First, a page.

On-Site Magazine

MOL inspectors blitz construction sites for fall hazards

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March 4, 2013 by Don Procter

Ministry of Labour (MOL) inspectors are blitzing construction and industrial workplaces for falling hazards this month.

“Especially in construction, falls remain the number one cause of critical injuries and fatalities,” said George Gritziotis, Ontario’s chief prevention officer in a news release.

In 2011, about 41 per cent of deaths and 60 per cent of critical injuries involved falls from heights at construction workplaces, according to MOL statistics.

In February and March, inspectors are checking for any hazards that could cause workers to slip, trip or fall, both outdoors and indoors.

Workers are at even greater risk of slipping and falling right now due to snow, ice and frost, says the MOL.

“Workers need to maintain what I call situational awareness,” says Jim LaFontaine, health and safety manager for Dufferin Construction.

“This means knowing your surroundings and being diligent about your ‘housekeeping’ by keeping walkways and other areas clear of materials and debris.”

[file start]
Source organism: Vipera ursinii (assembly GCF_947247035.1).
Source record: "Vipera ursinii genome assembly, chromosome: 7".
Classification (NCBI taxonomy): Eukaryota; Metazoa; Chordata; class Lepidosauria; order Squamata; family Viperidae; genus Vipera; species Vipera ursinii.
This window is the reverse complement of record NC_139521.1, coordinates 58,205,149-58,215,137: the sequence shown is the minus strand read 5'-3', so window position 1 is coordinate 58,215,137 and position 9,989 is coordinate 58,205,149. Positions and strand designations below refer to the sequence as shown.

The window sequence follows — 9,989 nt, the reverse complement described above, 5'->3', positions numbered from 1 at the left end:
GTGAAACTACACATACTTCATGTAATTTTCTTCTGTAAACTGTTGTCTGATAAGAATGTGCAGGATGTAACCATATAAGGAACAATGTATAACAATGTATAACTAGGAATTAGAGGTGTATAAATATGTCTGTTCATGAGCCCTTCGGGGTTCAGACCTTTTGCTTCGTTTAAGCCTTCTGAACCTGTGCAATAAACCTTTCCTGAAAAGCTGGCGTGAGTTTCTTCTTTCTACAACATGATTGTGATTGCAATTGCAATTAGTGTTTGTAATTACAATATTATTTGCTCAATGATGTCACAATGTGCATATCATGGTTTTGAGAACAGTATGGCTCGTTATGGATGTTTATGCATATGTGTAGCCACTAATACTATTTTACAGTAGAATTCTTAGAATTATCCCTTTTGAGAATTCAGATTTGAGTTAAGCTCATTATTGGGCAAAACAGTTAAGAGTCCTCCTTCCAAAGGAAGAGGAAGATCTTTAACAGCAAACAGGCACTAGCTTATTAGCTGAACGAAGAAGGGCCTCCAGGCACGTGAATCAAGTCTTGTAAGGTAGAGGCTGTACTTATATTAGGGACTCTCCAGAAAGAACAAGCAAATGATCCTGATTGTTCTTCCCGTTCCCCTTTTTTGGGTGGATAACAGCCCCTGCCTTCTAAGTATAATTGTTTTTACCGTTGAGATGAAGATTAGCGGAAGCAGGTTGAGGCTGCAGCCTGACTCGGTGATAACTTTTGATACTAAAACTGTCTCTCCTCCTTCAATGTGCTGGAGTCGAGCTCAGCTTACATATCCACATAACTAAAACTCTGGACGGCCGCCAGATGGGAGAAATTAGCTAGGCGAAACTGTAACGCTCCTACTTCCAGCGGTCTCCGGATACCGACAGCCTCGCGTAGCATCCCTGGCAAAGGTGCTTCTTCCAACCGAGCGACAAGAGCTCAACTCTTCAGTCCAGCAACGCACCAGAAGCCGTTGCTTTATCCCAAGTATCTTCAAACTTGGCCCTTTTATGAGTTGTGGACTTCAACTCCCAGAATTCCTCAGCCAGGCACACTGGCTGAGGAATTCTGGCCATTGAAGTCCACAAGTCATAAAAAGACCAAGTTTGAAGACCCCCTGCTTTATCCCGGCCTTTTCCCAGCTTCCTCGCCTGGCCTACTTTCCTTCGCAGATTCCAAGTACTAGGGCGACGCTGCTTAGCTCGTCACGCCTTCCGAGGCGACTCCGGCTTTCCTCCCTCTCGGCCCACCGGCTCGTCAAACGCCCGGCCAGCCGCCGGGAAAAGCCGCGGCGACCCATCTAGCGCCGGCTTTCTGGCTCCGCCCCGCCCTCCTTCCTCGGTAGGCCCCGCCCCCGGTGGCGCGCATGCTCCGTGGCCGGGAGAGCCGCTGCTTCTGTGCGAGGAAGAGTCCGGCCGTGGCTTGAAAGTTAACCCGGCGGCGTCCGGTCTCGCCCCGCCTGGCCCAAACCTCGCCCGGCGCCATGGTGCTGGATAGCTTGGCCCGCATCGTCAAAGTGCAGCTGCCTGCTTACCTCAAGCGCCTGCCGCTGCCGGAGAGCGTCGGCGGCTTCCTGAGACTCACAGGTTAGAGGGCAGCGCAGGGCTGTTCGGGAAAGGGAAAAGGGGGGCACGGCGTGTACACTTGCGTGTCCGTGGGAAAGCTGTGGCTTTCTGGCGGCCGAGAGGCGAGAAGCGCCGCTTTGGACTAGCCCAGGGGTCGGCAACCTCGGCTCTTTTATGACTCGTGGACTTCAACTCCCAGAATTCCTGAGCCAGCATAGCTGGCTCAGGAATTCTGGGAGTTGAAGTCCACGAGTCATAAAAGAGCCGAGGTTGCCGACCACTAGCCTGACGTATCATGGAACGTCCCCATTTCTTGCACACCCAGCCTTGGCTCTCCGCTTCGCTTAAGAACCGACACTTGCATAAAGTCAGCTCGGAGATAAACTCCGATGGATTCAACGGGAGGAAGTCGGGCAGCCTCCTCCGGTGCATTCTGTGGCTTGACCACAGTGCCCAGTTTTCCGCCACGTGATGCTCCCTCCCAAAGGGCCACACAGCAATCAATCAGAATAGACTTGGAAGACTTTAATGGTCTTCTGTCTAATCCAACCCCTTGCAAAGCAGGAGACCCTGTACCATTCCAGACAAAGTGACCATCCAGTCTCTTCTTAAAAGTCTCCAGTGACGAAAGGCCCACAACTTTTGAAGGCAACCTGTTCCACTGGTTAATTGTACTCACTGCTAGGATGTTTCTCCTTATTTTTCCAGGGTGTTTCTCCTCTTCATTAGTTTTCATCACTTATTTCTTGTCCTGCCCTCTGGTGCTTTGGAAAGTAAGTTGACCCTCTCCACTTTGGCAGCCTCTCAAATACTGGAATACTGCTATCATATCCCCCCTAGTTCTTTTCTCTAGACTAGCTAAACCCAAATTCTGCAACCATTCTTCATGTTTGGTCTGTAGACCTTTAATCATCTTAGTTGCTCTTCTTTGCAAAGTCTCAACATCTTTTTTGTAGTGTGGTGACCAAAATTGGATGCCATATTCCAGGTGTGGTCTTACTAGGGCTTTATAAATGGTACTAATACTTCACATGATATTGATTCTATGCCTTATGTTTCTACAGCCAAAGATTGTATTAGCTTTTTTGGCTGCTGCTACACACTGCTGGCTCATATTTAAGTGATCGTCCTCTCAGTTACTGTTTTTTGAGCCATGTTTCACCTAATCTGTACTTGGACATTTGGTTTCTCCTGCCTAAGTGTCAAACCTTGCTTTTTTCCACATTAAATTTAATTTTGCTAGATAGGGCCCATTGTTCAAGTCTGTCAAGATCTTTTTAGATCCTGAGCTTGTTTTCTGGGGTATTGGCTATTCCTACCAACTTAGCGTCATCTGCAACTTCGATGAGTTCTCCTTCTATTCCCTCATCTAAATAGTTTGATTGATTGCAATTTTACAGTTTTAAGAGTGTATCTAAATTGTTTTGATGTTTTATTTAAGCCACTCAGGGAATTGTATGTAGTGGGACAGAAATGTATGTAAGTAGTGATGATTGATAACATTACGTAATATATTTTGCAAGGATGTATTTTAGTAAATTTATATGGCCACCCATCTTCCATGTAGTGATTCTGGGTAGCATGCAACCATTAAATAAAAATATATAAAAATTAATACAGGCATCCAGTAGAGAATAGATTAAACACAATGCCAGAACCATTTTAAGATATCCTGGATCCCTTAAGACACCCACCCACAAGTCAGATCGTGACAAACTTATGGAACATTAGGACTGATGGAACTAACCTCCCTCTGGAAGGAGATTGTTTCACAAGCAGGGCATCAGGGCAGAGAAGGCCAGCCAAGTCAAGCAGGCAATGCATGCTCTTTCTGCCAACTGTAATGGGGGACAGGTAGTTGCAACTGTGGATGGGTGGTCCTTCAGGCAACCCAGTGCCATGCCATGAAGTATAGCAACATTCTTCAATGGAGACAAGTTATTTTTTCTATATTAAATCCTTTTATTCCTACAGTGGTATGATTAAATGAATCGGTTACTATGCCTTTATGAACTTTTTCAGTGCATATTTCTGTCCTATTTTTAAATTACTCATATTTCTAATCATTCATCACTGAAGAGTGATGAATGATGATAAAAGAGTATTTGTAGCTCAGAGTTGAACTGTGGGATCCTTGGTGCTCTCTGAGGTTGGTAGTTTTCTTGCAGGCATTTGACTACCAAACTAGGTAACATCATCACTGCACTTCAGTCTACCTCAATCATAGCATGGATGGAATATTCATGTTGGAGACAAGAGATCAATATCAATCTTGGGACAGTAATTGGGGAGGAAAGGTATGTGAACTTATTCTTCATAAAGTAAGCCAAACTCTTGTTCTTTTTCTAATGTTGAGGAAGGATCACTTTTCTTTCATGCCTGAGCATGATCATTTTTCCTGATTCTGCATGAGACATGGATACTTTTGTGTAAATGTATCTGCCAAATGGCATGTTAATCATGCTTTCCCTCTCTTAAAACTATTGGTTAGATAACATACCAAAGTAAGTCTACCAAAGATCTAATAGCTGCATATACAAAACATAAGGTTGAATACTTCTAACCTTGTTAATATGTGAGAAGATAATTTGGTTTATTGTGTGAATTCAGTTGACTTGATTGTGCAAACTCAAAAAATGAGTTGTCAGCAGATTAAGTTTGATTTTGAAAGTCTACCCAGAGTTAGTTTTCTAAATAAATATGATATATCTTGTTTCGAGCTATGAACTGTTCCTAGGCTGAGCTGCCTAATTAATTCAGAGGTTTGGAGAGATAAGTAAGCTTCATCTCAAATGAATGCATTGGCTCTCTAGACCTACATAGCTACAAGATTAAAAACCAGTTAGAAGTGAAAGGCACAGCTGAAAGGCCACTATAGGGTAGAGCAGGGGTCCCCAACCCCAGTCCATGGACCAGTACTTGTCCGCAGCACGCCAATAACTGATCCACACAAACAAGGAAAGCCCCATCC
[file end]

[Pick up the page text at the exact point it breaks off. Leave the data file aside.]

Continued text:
LaFontaine says construction and other sites need to be kept clear because a heavy snowfall overnight can bury debris and create tripping hazards.

As well, friction is greatly reduced if workers walk on construction materials like steel and plywood or climb ladders that are covered in frost, snow or ice, he says. The tread on workers’ footwear needs to be in good condition and anti-slip coverings may need to be worn.

LaFontaine says workers also need to be alert to possible falling snow and ice from steel and other materials overhead.

Workers can fall from heights as well as on the same level such as on floors, the ground and other surfaces.

“When we look at the history of injuries from falls in Ontario, it’s very rarely the most complicated things that cause an injury,” says Gordon Leffley, an industrial field consultant for Workplace Safety and Prevention Services.

“It’s actually the simple things that cause injuries,” he says. “Sometimes we need a little reminder of the simple things we need to pay attention to in order to prevent those injuries.”


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